Lest some students miss the not-so-subtle message of this activity, the guide takes them by the scruff of the neck and wags a finger in their face with this pronouncement: "Your [calculated CO2 emissions] may shock you, but it should help you to see that lowering your CO2 quotient is necessary to your very survival." It seems that the DOE curriculum writers adopted fear as an educational methodology to assist the "average American" high school student who doesn't have the "know-how or will" to adopt third-world living standards by choice.

Another organization all too happy to provide Maryland teachers with help implementing the environmental literacy mandate is the U.S. Partnership for the United Nations Decade of Education for Sustainable Development (2005-2014). The K-12 and teacher education sector of the U.S. Partnership describes "education for sustainability" as necessary so that students will make "sustainable choices" that will lead to sustainability's "triple bottom line of social equity, environmental health, and economic prosperity." Those in the know recognize these terms as code words for wealth redistribution, radical environmentalism, population control, and making private property subject to government control.

There is no indication that students will learn about "Climategate" or dissenting opinions about global warming from meteorologists and other scientists. It is also doubtful that social studies courses will examine the green cronyism of government leaders and General Electric's Jeffrey Immelt.

National 'No Child Left Inside' Legislation Proposed

The Maryland initiative comes as advocates for environmental education continue to push federal legislation called "No Child Left Inside." The measure would authorize $500 million over five years for environmental education as part of the overdue reauthorization of the Elementary and Secondary Education Act. It has more than 120 co-sponsors in the House, and 19 in the Senate, most of whom are Democrats.

The core elements of No Child Left Inside are to provide funding for teacher training, offer financial incentives for states to develop environmental literacy plans, utilize the local habitat for learning activities (thus, the title "No Child Left Inside"), and to promote the integration of environmental education into core subject areas. Funds would go only to states with environmental literacy plans approved by the U.S. Department of Education.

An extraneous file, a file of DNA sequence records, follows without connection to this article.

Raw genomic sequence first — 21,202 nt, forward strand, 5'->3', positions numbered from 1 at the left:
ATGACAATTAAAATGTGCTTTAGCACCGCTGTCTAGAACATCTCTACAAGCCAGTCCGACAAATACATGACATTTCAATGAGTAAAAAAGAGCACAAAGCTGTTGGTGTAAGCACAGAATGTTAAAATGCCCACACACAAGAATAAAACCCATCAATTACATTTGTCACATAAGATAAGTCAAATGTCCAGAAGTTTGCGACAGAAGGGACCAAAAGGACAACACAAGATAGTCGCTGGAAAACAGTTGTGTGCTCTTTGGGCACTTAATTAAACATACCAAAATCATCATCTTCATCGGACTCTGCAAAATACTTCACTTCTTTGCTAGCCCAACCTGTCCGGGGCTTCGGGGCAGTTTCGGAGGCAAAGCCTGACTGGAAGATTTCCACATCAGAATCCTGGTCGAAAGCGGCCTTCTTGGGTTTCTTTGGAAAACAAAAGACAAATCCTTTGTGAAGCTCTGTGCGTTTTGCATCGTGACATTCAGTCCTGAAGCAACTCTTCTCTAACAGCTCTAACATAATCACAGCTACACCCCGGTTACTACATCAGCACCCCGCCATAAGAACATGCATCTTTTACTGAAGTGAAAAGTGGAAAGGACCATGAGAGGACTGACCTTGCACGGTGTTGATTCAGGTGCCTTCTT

The adoption of environmental literacy requirements gives Maryland an edge for federal funding if "No Child Left Inside" becomes law; this is not surprising since the lead sponsor of the House bill is Rep. John Sarbanes, a Maryland Democrat. Sarbanes introduced the Congressional bill as a way to "grow the next generation of scientists and innovators to solve our energy and environment challenges."

But Brian Newell, press secretary for Republicans on the House Education and Labor Committee, said it is a bad idea to create "yet another new government program that will compete with and drain resources from existing federal education priorities." He added, "With many schools struggling to raise student achievement in reading, writing, and math, spending half-a-billion dollars to prioritize a curriculum already taught in many classrooms is both costly and misguided."

Even the national coalition formed to advocate for "No Child Left Inside" boasts that most states are already implementing some sort of environmental education through gubernatorial executive orders, state laws, or other actions — without the need for federal laws or funding. Additionally, 48 other states are considering green education directives similar to Maryland's, according to the organization.

Myron Ebell, Director of the Center of Energy and Environment for the free market think tank Competitive Enterprise Institute, offered an even more blunt assessment of green literacy requirements than Maryland Senator J.B. Jennings. "That is not really education," he said. "It's propaganda and it's designed to raise up a new generation of easily led, poorly educated, and misinformed students." (foxnews.com, 6-27-11; edweek.org, 7-16-10, Associated Press, 6-21-11)